Preventing women from practicing law became illegal in the United States. She was hired by the March team the following year and became the first woman to score championship points in F1, with a P6 finish at the chaotic Spanish Grand Prix. Spain lifted a ban on women participating in bullfighting at around the same time.

Abortion was legalized in France. Danforth, repealing a requirement for written consent for a woman to have an abortion. Fiat France hired Mouton to race for the company in the European Rally Championship, in which she placed second.

Engine problems in both races handicapped her to finish 29th and 12th respectively. She finished ninth at Indy the following year, and her best finish in Indycar stands at fifth. More power to her. She has 'made it' in what I think is the most competitive racing circuit in the world. Mouton was selected as one of Audi Sport's drivers for its turbocharged, four-wheel-drive Quattro.

With Audi, she would win four World Rally Championship events and place second in the championship in her second year with the team. Sweden became the first western nation to codify a law banning FGM. In the outrageous Audi Quattro S1, Mouton won the world's longest and most extreme hillclimb, Pikes Peak, setting a course record. France altered parenting laws to give mothers equal say in the handling of a child's property.

Her nickname came from a period in 1967, during which she worked at the Playboy Club of Baltimore as a hostess, to support her racing. She took the moniker in stride, plastering it on her cars. In Djibouti, women were allowed to run in elections. Switzerland and Brazil equalized the legal powers of husbands and wives.

In Canada, retail chain Safeway is punished for inadequate compensation of employees on maternity leave. Giovanna Amati was signed by the faltering Brabham F1 team, but inexperience with fast single-seaters left her uncompetitive, and her contract was terminated shortly thereafter.

Women's involvement in American politics, specifically the elections of 1992, exploded, resulting in the year being dubbed " Year of the Woman. Carol Burkett was involved in an accident at a race in Pennsylvania, when her opponent lost control and crashed into her.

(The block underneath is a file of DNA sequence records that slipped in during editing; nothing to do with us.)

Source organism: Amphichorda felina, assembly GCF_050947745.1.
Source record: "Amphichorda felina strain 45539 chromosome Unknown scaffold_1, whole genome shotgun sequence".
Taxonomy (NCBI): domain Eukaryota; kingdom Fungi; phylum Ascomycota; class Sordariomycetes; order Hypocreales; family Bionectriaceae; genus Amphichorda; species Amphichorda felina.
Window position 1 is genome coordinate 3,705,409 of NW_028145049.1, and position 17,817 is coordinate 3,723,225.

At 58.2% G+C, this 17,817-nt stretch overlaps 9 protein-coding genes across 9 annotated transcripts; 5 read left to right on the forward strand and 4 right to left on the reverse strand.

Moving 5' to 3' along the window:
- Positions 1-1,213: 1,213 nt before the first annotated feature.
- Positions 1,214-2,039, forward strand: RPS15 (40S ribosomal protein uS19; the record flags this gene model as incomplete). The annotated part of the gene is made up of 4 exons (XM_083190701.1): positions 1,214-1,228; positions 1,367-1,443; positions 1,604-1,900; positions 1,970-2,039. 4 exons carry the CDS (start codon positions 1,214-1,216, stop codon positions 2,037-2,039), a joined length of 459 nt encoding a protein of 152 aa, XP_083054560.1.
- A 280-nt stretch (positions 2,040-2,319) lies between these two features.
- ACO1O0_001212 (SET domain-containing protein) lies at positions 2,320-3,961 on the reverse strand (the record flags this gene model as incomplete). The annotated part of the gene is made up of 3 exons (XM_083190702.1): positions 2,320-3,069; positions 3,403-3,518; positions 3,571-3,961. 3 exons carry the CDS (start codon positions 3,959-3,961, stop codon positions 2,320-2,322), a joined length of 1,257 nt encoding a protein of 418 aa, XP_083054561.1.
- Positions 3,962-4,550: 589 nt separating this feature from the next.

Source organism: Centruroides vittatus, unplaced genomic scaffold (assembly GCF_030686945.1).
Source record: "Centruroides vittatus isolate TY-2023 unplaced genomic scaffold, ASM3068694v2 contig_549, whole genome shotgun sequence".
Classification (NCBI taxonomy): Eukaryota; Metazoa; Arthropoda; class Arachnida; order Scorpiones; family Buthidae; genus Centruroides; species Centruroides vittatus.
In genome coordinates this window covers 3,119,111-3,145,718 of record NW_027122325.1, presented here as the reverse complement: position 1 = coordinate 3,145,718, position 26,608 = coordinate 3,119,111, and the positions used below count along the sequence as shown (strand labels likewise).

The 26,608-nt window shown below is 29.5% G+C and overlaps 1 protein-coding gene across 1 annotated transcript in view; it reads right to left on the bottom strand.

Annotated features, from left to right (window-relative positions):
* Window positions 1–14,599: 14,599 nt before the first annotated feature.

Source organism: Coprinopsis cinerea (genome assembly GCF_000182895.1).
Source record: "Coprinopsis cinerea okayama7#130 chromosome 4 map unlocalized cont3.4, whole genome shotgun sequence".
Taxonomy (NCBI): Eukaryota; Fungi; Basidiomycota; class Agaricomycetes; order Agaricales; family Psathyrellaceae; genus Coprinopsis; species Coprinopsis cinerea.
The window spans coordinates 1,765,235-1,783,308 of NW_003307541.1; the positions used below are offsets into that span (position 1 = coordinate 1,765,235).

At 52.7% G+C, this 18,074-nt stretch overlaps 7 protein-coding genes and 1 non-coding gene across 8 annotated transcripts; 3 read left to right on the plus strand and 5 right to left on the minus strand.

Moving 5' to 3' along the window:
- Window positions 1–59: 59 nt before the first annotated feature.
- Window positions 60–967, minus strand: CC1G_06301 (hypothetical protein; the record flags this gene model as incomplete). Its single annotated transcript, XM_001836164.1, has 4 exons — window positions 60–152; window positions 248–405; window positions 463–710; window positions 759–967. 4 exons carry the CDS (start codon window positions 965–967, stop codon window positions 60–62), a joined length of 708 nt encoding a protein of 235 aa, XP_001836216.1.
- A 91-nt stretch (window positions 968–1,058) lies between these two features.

Burkett's car sailed into the woods at 200 mph, leaving Burkett with injuries that doctors told her would prevent her from walking ever again.

About 18 months later, she was back at drag strips, racing her Funny Car, undeterred.

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The United States' Violent Crime Control and Law Enforcement Act raised penalties for crimes classified as hate crimes, under which women are protected. Sommelier and racing driver Sabine Reck won the 24 Hours of Nurburgring, and came back for a second bottle of champagne the following year. She would eventually marry into the Schmitz family, adopting the name many know her by today: Sabine Schmitz, whose 20,000-plus laps of the Nurburgring make her its undisputed master.

Italy reclassified any form of sexual assault as a felony. Indycar driver Sarah Fisher became the first woman in the series' history to post a podium, at the Kentucky Indy 300. Two years later, she secured pole position at the same event, also a first for women in top-level open-wheel motorsports.

Nepal allowed married women under 35 to inherit property. Jutta Kleinschmidt maintained a speed befitting of the Amazon she is throughout the duration of the 6,200-mile Paris-Dakar Rally, and became the first woman and first German to win the race.

Across the Atlantic, Venezuelan academic, naval engineer, and former model Milka Duno busied herself with four class wins in the ALMS endurance series. In the following year, Bangladesh raised the penalty for acid attacks to death. Divorce was made legal in Chile, and in Pakistan, honor killings were outlawed. Champ Car driver Katherine Legge became the first woman in the series to lead a race lap, and held on to the race lead for 12 laps of the Road Runner 225. Greece debarred marital rape.

At the 24 Hours of Daytona, Legge completed the millionth lap in the race's history, though she finished far adrift of Duno, who enjoyed a second-place finish overall, less than a lap down from the race leaders. Egypt and Eritrea forbade female genital mutilation.

Women in Motorsports: Their Past, Present, and Future

The Indy 500 was one of the biggest moments of Danica Patrick's professional racing career. She elbowed her way into the shootout for pole position, ultimately starting 10th. Patrick hunkered down for the ensuing 200 laps, during which she sneaked past seven competitors, to finish third, the best finish for any woman in the race's history. Sudanese activist Lubna Hussein was fined for wearing pants. In the midst of her Indycar season, a United States customs officer denied Simona de Silvestro's entry to the country, and cited repeated trips in and out of the country as reason to send her back to Switzerland.

The officer did not believe de Silvestro's explanation that she was a racing driver. Afghanistan criminalized any attempt at flight from a forced marriage. De Silvestro climbed atop the second step of the podium at the Grand Prix of Houston.

Danica Patrick blitzed her competition in qualifying at the Daytona 500, and snatched pole position. Saudi Arabian women were allowed to ride bicycles, but only in designated zones, in full body covering, and with a male family member present.

Gambia and Nigeria prohibit FGM.